However, the affair does raise two important points. Firstly, it demonstrates that organisations like FIFA, and the host countries of major sporting events, will - indeed they would argue must - take ambush marketing extremely seriously and will crack down hard where they see examples of it. We can expect the same response in England during the 2012 Olympics, and indeed the 2018 World Cup if it comes to England.

Secondly, it arguably illustrates that, no matter how draconian the legislation or the enforcement of it, ambush marketers will always be one step ahead. Whatever the merits in any argument that these women and/or the beer company have contravened relevant legislation (and they seem fairly weak), it is surely unlikely that the women charged with offences will be found guilty and/or will receive serious punishment. Meanwhile, Bavaria has achieved exactly what it set out to achieve, no doubt in part because it correctly predicted the reaction of the authorities!

One thing we can therefore be sure of is that during the 2012 London Olympics and in the extensive lead up to them, the same or even cleverer tricks will be tried again by ambush marketers ready to find new ways to get their brand out there without paying hefty sponsorship fees. This will be a fascinating battle for trade mark lawyers and others to observe, and indeed most trade mark lawyers who examine the legislation will easily spot ways of circumventing it. The fact is that the stakes are extremely high, and the sums of money to be made and lost for both the authorities and the commercial entities involved are very significant. Indeed, it could be said that the success of the 2012 Olympics in many ways depends on the ability of the UK Government and the London Organising Committee of the Olympic Games to strike the right balance between protecting the commercial interest of their sponsors whilst being seen not to be too heavy handed with fans or indeed UK companies trying to exploit the commercial potential of the event.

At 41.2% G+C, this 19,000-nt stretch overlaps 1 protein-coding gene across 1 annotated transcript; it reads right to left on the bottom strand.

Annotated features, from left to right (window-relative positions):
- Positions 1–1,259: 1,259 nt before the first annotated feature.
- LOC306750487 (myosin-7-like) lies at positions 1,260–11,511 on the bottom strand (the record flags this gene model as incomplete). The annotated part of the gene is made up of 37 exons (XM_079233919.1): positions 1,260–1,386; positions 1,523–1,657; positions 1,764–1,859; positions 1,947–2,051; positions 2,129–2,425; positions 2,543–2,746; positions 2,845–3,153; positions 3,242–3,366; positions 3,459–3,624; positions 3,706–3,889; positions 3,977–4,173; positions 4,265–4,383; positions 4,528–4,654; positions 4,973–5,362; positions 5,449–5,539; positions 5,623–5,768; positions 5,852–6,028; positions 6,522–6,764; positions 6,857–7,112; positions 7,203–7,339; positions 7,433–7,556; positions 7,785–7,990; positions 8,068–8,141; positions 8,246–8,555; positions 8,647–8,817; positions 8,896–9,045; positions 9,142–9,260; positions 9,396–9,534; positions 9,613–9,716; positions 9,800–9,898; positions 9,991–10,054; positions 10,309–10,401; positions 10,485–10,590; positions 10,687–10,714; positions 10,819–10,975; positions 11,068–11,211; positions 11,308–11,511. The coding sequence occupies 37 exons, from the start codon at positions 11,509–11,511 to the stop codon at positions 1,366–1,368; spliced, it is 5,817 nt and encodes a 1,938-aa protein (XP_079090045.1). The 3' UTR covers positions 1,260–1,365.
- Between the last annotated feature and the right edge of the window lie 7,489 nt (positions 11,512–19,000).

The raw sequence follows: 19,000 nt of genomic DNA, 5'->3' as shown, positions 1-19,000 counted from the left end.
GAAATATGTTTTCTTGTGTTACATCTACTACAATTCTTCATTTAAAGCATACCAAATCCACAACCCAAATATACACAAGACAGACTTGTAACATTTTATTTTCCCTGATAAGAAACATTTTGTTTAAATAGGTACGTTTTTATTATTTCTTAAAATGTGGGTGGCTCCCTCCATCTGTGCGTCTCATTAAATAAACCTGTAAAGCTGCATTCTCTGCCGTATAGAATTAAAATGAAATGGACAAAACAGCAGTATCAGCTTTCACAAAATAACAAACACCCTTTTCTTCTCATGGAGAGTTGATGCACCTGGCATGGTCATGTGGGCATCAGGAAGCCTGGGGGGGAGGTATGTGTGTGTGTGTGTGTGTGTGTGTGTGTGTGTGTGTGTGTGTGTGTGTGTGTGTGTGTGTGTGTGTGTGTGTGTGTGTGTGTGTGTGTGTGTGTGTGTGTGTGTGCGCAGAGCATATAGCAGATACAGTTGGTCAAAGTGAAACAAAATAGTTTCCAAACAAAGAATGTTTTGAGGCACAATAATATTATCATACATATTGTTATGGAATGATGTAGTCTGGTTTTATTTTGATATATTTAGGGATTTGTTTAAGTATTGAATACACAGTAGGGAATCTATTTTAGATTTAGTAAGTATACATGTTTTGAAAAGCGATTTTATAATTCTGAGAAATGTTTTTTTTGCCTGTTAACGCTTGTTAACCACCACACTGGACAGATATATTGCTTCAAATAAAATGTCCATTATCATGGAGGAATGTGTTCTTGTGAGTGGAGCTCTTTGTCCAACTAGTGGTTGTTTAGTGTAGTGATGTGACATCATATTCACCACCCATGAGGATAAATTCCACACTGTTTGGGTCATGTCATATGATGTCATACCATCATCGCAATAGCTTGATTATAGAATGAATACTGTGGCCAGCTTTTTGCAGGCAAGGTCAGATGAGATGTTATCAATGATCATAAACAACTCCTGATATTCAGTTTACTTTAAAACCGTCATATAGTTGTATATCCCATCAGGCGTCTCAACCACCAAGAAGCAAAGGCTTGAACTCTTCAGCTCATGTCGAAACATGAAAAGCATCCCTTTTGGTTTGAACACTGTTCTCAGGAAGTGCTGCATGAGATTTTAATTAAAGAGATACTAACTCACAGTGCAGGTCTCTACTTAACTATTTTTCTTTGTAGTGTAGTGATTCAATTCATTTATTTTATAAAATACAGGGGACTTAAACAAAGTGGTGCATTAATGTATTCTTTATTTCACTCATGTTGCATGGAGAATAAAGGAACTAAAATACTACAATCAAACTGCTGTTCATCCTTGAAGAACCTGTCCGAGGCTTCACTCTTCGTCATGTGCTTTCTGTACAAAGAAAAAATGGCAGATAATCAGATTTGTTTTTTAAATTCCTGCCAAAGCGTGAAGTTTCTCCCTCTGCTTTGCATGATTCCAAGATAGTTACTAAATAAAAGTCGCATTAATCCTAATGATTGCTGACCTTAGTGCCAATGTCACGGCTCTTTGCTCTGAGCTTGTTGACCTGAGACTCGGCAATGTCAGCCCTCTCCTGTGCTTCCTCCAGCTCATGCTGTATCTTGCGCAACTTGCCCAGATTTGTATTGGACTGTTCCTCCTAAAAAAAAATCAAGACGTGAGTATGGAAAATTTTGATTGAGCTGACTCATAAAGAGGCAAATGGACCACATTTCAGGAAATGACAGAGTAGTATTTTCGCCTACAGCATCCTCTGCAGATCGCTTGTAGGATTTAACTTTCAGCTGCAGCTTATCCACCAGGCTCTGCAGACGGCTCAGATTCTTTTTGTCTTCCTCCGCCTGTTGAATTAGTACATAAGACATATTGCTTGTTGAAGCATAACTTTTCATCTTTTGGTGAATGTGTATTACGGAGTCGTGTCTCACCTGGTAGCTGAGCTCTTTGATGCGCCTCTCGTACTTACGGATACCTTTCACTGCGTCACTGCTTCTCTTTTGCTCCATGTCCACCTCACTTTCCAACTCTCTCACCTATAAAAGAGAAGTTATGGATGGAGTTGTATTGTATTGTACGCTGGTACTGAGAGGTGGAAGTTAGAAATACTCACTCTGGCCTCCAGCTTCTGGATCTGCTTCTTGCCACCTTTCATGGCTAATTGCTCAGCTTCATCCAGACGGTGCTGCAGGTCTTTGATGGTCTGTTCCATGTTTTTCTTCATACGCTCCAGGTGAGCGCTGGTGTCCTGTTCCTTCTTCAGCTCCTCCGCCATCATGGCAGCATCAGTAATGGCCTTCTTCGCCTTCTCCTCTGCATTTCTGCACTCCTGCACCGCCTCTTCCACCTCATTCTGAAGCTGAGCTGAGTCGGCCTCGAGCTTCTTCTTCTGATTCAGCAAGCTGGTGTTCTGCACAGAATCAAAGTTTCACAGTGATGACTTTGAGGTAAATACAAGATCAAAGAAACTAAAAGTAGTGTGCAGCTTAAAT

No doubt there are numerous brands already planning their ambush marketing strategies. So, let the games begin!

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The content on this page is provided for the purposes of general interest and information. It contains only brief summaries of aspects of the subject matter and does not provide comprehensive statements of the law. It does not constitute legal advice and does not provide a substitute for it.

Mark Daniels

Mark Daniels

Partner and Head of Business Services